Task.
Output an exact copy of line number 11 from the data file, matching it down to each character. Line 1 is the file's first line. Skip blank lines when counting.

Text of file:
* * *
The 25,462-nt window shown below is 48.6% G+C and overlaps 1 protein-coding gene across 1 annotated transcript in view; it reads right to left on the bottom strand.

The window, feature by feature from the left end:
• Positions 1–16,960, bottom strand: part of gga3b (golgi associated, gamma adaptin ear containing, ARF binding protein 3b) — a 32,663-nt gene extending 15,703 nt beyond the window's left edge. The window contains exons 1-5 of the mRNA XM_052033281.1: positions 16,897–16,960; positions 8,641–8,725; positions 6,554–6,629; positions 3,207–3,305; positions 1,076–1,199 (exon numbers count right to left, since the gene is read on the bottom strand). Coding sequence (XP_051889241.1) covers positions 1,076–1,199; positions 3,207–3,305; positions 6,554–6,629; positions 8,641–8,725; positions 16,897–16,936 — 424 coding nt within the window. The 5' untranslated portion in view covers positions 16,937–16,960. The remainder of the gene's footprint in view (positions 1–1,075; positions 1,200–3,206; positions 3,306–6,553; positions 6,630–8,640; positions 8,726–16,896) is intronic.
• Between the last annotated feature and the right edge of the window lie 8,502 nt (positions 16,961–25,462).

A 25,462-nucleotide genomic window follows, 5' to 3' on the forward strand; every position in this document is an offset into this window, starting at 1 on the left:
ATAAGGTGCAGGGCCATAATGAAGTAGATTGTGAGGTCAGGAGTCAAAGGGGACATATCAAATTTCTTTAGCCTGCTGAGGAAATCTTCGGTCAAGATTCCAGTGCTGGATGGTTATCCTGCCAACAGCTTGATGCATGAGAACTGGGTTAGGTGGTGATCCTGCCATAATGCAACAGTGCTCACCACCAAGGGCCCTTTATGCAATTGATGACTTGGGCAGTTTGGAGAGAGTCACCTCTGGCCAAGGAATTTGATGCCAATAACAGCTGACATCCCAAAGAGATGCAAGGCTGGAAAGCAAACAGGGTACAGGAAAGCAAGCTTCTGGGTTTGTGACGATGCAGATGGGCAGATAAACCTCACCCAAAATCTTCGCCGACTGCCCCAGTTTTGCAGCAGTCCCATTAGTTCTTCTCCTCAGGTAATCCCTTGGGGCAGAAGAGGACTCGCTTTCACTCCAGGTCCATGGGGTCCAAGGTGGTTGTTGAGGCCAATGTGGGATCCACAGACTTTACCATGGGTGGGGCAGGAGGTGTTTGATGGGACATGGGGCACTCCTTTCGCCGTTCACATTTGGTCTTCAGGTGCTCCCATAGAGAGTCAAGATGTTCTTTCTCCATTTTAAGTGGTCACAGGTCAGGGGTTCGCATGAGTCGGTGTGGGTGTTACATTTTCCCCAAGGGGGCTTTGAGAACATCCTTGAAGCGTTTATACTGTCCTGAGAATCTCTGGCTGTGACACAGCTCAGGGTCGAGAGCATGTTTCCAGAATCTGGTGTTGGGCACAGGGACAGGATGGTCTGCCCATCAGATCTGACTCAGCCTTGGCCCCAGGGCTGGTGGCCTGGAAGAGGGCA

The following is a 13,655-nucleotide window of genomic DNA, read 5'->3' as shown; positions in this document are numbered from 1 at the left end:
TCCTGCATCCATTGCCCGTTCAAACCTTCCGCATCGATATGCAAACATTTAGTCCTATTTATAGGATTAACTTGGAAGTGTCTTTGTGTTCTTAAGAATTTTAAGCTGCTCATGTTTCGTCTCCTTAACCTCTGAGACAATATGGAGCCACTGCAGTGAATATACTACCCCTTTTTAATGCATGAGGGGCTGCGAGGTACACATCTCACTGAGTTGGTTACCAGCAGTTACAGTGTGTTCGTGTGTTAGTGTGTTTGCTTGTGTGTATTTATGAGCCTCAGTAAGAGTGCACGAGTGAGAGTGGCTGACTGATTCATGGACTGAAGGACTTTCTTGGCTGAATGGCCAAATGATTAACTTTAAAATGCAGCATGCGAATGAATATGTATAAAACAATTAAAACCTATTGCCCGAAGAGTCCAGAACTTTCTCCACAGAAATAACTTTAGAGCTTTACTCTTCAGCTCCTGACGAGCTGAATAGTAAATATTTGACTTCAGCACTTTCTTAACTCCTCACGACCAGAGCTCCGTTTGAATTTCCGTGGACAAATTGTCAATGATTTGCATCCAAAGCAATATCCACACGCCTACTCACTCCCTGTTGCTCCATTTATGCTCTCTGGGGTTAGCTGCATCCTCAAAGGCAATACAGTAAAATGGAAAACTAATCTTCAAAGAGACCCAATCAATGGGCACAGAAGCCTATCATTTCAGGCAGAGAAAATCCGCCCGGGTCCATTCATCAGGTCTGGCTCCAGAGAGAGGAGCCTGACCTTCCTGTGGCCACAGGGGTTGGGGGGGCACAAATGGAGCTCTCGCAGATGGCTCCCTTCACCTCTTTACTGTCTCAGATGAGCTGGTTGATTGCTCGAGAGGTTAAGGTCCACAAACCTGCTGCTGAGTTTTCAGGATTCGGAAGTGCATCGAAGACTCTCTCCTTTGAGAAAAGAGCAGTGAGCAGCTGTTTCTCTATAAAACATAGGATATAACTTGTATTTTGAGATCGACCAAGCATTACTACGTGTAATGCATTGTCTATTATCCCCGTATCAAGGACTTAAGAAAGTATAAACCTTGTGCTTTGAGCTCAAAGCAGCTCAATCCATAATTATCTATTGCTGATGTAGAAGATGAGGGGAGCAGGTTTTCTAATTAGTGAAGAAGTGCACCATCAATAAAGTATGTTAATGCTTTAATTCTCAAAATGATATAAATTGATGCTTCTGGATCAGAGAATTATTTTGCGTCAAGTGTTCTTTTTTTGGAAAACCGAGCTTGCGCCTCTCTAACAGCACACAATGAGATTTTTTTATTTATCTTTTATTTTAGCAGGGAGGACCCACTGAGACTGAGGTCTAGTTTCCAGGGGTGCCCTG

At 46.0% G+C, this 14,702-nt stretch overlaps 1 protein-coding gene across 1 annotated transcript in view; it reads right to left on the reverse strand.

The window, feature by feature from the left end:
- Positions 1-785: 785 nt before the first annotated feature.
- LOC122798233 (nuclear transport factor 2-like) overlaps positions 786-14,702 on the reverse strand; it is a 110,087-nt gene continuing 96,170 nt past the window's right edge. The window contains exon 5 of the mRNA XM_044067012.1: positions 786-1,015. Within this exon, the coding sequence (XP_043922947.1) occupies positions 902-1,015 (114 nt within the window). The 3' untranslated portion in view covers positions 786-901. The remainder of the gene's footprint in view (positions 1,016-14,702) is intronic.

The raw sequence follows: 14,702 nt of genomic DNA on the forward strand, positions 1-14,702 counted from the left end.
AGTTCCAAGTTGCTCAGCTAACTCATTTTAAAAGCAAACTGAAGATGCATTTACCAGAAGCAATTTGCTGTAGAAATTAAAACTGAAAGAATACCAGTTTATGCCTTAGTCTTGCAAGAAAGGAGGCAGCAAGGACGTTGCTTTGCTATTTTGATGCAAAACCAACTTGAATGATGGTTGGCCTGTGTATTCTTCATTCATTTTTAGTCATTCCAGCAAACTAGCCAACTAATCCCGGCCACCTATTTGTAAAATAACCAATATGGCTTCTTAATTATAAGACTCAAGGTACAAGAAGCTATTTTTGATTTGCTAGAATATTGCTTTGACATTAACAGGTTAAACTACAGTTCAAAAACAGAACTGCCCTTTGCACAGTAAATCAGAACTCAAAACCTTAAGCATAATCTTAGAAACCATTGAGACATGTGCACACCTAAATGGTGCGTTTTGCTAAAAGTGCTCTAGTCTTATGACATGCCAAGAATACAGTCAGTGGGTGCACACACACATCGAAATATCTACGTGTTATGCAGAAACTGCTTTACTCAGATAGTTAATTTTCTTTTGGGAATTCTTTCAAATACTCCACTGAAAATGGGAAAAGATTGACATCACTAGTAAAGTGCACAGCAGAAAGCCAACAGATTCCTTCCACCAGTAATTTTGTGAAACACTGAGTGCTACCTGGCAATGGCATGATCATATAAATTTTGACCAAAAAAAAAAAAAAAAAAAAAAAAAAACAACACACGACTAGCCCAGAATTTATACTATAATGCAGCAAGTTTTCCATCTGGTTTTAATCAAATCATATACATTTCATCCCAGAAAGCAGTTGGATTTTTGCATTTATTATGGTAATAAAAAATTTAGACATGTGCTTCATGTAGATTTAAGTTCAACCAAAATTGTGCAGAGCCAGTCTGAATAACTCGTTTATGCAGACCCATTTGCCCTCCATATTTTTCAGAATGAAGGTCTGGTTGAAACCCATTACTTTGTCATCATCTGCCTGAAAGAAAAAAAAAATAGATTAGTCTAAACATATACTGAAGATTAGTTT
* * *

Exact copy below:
- Positions 1-785: 785 nt before the first annotated feature.